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O Brave New World that has such scandals in it

Not that I care about Tiger Woods or his sex life, but I was reading Joe Posnanski’s blog (because I care about Mr. Posnanski, even if I don’t care about Tiger Woods) and he was discussing the idea that in a pre-TMZ world, Mr. Woods might still be winning golf tournaments—he compares Prince Hal and Tiger, Prince Hal not being the fifth Henry to be King of England but Hal Sutton, who evidently was a brilliant young golfer who succumbed to the Wild Life. Mr. Posnanski’s point was that Ms. Sutton’s Wild Life in the mid-eighties was not reported, or reported only in the vaguest terms, while Tiger Woods had a ton of quite specific reports starting with the National Enquirer story back around Thanksgiving.

My first reaction—I have two, so far, and for all I know will have a third before I finish writing my second, but this was my first—is that if, as certainly seems to be the case, the affairs of Mr. Woods are, at this early-twenty-first century moment, the subject of newspaper and web reporting and public speculation, whereas Babe Ruth, John Kennedy and Mickey Mantle were just sort of vaguely known to be cocksmen, without having newspapers print interviews with anyone they slept with, then surely Mr. Woods knows that. I mean, he is part of that cultural shift as much as I am, right? So if the norms have changed, then he knows it as much as I do—more, presumably, as he is younger than I am.

The point here is that, in some way, I tend to give a bit of a break to Bill Clinton and Baby Boomer men who grew up in a world where rich and powerful men got to sleep with their secretaries as one of the perks. Not a total break, because, after all, a secretary is not a toy, but a tiny bit of one. They are fully responsible for their actions, yes, and also they have had to deal with shifting norms about fidelity, privacy and consent. But for the last ten years or more, since before Mr. Woods won his first professional tournament, it has been clear that (a) not only tabloids but broadsheet newspapers will report on prominent and powerful people having affairs, and infidelity can cause career-shaking scandal. I would probably put it back to 1992, which is before Mr. Woods graduated high school, but even if the shift of norms happened after Mr. Woods lost his virginity, by the time he was rich and powerful and promiscuous, it was clear that even rich and powerful men could be exposed and punished for promiscuity (women, of course, operated under different norms back in the fifties, and although I don’t know that a newspaper would have printed a story about a female public figure who slept with a dozen different men, such a woman would certainly not have felt safe from exposure) (and, equally of course, the norms about same-sex screwing were also different, whether with many partners or just one; imagine if a dozen men, including prostitutes and porn stars, were claiming to have had sex with Mr. Woods).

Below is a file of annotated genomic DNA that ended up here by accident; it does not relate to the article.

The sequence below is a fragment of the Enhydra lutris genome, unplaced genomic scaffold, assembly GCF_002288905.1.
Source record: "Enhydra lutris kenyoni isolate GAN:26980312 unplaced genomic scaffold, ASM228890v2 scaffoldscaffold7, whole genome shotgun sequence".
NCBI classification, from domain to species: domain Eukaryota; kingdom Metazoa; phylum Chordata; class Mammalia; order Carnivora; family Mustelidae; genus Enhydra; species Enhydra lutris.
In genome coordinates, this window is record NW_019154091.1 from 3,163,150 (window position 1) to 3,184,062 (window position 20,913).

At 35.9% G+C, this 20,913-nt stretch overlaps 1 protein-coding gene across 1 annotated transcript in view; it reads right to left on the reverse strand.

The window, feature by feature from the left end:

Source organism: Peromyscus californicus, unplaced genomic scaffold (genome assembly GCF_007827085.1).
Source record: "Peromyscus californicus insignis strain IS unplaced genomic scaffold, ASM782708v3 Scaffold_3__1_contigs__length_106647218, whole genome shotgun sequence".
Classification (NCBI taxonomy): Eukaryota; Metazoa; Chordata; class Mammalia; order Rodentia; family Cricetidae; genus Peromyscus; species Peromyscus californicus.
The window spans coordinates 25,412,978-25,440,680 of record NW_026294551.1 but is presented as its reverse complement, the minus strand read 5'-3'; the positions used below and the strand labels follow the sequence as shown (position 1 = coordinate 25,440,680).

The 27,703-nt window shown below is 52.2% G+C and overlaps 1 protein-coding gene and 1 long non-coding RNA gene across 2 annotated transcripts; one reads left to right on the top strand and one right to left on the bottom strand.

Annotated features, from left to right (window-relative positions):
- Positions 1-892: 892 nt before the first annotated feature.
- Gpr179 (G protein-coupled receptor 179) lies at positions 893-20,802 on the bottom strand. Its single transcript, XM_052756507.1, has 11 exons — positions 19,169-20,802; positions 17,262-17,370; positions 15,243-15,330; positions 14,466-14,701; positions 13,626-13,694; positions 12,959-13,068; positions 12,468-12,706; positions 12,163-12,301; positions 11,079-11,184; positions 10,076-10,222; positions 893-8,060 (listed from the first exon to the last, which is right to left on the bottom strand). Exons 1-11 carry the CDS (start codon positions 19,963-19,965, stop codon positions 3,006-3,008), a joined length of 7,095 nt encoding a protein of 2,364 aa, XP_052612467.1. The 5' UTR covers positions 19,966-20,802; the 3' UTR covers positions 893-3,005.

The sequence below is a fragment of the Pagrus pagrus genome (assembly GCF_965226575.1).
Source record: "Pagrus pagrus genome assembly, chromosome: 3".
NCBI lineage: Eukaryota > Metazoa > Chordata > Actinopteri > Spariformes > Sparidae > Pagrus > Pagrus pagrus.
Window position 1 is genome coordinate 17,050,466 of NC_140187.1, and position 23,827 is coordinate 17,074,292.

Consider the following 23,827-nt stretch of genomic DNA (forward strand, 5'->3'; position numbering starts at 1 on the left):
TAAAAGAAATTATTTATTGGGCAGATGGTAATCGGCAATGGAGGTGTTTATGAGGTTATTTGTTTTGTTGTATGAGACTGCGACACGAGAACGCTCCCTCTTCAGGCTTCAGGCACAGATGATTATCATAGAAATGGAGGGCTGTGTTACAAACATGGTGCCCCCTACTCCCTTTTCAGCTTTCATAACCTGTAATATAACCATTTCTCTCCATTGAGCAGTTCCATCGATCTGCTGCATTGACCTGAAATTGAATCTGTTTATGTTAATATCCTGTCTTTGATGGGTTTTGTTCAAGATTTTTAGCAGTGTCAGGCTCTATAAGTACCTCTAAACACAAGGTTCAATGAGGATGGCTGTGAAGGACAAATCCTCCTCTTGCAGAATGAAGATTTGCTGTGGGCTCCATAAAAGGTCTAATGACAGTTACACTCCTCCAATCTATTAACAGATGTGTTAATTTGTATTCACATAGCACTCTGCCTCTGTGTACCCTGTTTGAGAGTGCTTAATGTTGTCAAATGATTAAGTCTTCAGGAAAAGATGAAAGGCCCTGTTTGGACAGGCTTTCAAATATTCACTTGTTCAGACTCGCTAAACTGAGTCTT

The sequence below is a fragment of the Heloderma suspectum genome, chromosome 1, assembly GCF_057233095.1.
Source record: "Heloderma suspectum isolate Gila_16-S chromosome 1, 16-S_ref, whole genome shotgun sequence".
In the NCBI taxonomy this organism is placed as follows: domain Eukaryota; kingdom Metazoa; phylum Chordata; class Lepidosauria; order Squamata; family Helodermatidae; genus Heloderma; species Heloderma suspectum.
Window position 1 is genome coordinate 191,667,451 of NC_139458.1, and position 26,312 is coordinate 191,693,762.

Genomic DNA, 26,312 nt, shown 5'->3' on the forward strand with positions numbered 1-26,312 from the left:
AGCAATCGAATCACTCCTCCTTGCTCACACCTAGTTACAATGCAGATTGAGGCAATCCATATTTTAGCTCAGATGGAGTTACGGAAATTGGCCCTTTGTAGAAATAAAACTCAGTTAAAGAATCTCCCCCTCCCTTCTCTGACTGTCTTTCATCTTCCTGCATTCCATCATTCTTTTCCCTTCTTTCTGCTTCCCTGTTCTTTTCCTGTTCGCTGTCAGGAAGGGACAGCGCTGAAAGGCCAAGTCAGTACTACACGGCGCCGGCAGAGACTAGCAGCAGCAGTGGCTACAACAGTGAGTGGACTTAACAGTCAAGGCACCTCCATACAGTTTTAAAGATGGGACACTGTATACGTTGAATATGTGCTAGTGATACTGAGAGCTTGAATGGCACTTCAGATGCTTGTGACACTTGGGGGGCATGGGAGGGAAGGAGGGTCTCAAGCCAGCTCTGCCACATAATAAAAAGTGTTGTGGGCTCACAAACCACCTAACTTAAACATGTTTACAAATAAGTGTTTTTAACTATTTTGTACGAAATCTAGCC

Anyway, that was my first reaction, that if in one sense Mr. Woods gets a different and harsher treatment than Mr. Sutton or Mr. Mantle or H.G. Wells, it’s not like this should be a surprise to him, as if he had been sleeping around in the 1930s and got suddenly time-shifted. Note to any Gentle Readers on the verge of riches and fame: your sexual life may well be public news; conduct yourself accordingly. Mr. Woods did not.